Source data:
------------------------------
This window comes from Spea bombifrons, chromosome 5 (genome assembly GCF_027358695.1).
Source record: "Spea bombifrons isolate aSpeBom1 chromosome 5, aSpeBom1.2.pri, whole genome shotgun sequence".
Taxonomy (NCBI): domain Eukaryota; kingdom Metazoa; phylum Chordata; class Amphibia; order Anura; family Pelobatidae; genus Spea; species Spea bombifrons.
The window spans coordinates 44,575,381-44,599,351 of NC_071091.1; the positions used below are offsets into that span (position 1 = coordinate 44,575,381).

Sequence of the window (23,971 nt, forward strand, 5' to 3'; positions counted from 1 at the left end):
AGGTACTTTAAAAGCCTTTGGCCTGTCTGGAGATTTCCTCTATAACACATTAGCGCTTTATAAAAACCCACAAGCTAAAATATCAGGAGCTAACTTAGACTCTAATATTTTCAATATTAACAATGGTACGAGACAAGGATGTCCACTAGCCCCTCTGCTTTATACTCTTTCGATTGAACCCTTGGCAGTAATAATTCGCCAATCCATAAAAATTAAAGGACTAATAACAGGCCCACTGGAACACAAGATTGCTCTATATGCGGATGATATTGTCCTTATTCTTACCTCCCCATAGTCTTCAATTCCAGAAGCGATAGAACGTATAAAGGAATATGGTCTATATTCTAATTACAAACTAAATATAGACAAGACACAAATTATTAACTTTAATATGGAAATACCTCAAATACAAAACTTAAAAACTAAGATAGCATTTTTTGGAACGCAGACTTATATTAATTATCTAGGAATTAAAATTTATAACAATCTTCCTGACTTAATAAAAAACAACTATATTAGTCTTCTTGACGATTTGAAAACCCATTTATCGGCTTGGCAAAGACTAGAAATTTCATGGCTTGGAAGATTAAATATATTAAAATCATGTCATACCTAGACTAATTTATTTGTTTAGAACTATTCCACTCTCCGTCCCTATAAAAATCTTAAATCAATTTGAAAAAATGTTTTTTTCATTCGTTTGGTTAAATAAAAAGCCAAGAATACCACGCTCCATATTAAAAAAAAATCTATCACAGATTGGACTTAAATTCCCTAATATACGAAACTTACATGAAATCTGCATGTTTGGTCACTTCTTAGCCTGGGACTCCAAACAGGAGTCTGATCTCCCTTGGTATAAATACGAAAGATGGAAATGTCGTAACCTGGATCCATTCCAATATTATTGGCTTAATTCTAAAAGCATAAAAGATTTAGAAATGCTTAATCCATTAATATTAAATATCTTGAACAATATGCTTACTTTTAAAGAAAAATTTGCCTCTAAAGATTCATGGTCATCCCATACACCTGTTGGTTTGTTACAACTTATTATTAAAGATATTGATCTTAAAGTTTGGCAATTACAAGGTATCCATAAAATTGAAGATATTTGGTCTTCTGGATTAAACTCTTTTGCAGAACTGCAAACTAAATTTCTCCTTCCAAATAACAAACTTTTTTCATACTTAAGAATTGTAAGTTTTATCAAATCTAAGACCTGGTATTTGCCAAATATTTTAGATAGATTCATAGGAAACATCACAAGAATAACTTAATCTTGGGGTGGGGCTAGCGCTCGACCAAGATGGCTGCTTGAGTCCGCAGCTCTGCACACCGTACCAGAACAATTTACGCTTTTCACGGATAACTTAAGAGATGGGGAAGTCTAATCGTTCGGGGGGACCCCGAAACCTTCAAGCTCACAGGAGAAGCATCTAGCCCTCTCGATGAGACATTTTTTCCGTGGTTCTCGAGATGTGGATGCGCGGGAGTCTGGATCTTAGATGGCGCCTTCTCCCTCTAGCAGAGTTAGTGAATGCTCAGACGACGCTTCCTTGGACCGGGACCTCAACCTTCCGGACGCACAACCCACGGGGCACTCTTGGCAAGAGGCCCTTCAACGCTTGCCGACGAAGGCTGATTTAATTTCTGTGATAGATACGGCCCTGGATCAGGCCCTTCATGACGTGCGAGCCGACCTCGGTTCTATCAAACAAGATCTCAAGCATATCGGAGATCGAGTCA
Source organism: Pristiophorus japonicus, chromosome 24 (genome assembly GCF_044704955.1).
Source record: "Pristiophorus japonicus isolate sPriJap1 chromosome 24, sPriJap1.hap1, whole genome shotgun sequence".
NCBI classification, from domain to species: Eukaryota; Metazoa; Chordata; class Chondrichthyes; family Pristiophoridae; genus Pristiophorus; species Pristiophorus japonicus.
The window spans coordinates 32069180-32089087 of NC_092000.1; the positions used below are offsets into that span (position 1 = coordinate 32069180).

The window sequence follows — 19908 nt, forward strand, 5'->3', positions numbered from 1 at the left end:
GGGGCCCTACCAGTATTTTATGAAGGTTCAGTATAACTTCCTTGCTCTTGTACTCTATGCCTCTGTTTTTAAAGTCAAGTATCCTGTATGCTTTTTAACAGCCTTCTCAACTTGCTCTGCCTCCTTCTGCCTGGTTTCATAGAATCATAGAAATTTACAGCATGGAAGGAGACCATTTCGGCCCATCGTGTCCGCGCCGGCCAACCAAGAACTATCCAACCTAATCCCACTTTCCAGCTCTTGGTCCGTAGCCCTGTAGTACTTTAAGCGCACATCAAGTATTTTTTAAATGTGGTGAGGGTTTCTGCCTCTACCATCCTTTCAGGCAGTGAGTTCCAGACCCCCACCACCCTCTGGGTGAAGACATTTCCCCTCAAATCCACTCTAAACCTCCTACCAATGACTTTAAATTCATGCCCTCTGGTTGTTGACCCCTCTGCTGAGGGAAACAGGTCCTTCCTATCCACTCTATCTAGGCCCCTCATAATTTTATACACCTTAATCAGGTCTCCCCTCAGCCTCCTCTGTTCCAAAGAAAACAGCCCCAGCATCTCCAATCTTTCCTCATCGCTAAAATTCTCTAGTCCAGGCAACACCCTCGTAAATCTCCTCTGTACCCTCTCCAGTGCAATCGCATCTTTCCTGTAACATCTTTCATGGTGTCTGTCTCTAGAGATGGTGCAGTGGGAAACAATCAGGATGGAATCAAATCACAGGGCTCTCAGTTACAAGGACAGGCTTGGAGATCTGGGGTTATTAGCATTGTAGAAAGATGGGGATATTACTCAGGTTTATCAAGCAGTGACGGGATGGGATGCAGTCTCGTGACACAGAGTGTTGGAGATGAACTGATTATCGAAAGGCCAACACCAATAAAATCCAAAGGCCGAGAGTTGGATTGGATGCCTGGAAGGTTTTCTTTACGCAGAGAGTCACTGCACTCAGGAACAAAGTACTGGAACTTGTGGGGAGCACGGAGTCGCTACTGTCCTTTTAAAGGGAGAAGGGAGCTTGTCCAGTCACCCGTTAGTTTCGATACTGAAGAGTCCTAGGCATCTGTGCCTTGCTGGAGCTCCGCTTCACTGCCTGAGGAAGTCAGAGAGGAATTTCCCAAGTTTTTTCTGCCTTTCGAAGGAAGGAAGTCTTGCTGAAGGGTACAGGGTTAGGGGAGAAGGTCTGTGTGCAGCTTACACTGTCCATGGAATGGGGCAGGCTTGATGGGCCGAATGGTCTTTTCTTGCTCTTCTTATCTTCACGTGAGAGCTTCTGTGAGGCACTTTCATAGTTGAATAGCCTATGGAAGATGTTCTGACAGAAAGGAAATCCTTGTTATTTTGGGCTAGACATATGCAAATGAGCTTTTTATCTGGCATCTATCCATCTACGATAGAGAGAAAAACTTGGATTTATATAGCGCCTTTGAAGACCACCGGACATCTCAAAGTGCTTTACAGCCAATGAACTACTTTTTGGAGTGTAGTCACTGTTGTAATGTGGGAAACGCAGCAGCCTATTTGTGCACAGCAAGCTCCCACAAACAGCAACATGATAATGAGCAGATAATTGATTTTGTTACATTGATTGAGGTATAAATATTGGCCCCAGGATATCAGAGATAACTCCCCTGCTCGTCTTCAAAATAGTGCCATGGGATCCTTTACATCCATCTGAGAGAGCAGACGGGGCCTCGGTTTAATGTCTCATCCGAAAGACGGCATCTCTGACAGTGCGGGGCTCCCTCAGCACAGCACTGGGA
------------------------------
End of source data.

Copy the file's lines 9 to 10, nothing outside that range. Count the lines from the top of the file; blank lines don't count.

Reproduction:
NCBI classification, from domain to species: Eukaryota; Metazoa; Chordata; class Chondrichthyes; family Pristiophoridae; genus Pristiophorus; species Pristiophorus japonicus.
The window spans coordinates 32069180-32089087 of NC_092000.1; the positions used below are offsets into that span (position 1 = coordinate 32069180).